Many of you have already read Eileen Chang’s (张爱玲) The Rice-Sprout Song and Naked Earth. I only came to them recently, an undergraduate degree in Chinese language and literature, notwithstanding. (I did read Love in a Fallen City!) Both The Rice-Sprout Song and Naked Earth are political novels (and ostensibly anti-Communist); both are based on true stories; both suggest how the institutionalization of revolution not only changed traditional landscapes, but also the emotional worlds of Chinese farmers and intellectuals (there is a sense in that the early cadres had already been transformed), and; both show compassion for the helplessness of individuals unprepared for the level of violence that the regime’s various movements would incite and possibly require, which is implied throughout the novels. To fall into the colloquialisms of my youth: “you can’t make an omelette without breaking a few eggs.”
I can’t say I enjoyed reading these books. The stories relentlessly follow violence to its logical ends and the symbolism bludgeons. Hungry but honest farmers die. Naive but earnest intellectuals learn the truth about realpolitik. Specifically, in The Rice-Sprout Song, a young family–a model farmer, Gold Root, his recently returned wife who had worked as a maid in Shanghai, Moon Sent and their daughter, Beckon–die because a local cadre needs to collect enough rice cakes and pork to send to the Chinese troops in Korea even though there is pervasive (and unacknowledged) hunger in the village. Indeed, the main work of the cadre is to convince farmers to continue to starve while their harvests are sent elsewhere. In Naked Earth, Liu Ch’uan and Su Nan fall in love, are separated, and each ends up sleeping with a promiscuous and savvy cadres who use their respective positions to take lovers. Liu Ch’uan is seduced by Ko Shan, who in turn introduces (the naive) Su Nan to Shen K’ai-fu, who trades political favors for sex. Liu Ch’uan and Su Nan’s betrayal of each other leads to guilt and regret, and death: a smarmy cadre impregnates Su Nan who dies trying to terminate the pregnancy. And then Ko Shan derives pleasure in telling Liu Ch’uan about it.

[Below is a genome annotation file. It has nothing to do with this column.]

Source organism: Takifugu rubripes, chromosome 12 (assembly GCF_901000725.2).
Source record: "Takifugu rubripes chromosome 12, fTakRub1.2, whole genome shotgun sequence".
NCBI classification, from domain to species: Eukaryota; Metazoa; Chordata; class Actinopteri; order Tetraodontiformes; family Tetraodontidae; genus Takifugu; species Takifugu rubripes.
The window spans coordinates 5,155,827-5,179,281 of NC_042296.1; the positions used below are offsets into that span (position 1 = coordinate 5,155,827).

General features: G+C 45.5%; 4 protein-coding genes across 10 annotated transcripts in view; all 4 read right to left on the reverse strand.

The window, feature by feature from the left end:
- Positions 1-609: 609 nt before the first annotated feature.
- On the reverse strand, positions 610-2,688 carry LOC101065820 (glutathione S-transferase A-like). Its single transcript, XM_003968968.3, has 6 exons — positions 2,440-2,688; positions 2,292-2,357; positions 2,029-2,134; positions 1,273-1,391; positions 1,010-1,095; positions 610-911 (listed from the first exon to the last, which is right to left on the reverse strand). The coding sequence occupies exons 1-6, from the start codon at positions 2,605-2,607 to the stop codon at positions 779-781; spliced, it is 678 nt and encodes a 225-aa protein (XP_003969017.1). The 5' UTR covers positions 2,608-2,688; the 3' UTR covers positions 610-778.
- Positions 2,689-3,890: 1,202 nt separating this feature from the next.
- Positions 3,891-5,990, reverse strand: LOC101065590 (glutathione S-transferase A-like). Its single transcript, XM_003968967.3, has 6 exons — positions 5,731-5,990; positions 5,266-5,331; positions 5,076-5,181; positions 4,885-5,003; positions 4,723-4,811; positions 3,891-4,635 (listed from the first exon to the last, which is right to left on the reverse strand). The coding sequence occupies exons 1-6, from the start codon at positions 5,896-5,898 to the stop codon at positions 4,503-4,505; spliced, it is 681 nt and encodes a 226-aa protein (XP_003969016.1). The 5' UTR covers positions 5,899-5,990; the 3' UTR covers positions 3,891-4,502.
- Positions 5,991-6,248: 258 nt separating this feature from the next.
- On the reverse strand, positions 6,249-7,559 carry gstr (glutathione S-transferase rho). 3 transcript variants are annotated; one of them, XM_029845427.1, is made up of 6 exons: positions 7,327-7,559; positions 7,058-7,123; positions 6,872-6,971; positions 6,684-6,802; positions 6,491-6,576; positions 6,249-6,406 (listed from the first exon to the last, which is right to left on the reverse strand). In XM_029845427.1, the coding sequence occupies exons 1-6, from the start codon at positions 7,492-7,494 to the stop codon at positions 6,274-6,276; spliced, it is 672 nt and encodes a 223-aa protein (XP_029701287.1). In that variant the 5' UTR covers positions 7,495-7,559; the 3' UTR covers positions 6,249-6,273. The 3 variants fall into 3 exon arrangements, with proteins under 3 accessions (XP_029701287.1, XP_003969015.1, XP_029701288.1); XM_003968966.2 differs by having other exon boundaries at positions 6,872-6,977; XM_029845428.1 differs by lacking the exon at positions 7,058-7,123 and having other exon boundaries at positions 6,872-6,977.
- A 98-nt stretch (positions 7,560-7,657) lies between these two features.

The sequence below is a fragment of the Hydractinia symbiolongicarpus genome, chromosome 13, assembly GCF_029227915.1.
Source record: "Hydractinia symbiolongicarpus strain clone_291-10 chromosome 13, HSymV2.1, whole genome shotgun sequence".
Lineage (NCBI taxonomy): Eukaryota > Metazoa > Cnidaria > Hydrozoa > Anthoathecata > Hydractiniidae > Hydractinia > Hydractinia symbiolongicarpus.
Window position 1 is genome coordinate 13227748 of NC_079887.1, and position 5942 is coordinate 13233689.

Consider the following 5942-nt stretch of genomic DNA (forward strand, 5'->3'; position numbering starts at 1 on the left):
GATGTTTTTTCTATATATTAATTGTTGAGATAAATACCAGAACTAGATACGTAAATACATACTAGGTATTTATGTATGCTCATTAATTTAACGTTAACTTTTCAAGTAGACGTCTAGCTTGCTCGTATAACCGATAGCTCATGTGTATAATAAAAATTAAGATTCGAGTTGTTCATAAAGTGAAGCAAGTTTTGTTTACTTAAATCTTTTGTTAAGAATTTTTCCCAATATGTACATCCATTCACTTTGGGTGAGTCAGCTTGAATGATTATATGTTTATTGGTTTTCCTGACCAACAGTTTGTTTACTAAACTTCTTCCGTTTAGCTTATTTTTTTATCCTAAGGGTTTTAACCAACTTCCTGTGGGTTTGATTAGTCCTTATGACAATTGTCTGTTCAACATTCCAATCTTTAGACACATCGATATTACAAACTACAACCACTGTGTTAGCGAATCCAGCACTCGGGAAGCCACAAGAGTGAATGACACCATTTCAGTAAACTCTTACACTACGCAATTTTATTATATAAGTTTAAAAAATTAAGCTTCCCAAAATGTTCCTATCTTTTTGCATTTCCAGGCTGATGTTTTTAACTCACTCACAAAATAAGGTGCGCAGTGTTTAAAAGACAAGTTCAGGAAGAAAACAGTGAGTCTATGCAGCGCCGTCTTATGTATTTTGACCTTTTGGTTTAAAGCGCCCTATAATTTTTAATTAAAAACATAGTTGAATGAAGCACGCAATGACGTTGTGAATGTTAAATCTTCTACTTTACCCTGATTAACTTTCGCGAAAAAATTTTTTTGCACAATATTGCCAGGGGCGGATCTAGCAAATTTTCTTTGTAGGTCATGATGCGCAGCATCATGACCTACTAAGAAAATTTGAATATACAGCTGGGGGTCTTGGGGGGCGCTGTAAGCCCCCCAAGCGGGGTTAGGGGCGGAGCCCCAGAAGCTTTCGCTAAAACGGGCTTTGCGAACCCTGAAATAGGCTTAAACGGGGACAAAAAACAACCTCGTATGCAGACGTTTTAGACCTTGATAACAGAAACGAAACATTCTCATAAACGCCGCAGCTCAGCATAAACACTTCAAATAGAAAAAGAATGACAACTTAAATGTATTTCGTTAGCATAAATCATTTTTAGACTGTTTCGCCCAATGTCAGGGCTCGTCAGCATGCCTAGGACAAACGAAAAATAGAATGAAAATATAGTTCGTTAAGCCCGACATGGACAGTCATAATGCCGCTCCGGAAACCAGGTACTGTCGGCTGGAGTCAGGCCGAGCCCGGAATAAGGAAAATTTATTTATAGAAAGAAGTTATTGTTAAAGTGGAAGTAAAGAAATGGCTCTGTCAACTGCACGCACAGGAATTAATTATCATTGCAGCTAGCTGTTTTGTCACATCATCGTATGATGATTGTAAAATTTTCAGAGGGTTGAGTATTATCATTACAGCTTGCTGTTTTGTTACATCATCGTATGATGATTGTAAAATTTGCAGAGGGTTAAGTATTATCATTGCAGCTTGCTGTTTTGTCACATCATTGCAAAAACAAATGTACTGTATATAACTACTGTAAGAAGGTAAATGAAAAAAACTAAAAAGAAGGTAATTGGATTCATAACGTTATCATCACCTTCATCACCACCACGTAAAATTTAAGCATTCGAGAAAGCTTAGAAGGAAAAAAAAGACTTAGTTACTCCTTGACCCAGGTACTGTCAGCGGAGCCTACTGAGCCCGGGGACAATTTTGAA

Yet the novels read like a strong and necessary tonic, especially in light of current events: not only here in Shenzhen where urban renewal strengthens the government’s hold on resources and thus also makes it easier to limit conversation about urbanization, but also in the United States where the celebration of racism and misogyny in Donald Trump’s campaign, the refusal to acknowledge that Black Lives Matter, and the militarized response to Standing Rock Sioux’s righteous demand to halt the construction of the Dakota Access Pipeline through their territory reveal the vagaries that violently suture desire to world making. Indeed, Eileen Chang’s compassionate depiction of revolutionaries (admittedly less so in Naked Earth than in The Rice-Sprout Song) illuminates how violence is made; even the terrified cadre and misplaced writer of The Rice-Sprout Song have compelling back stories. These political battles are not black and white, with good and evil easily identified, they are simply (and thoroughly) tragic.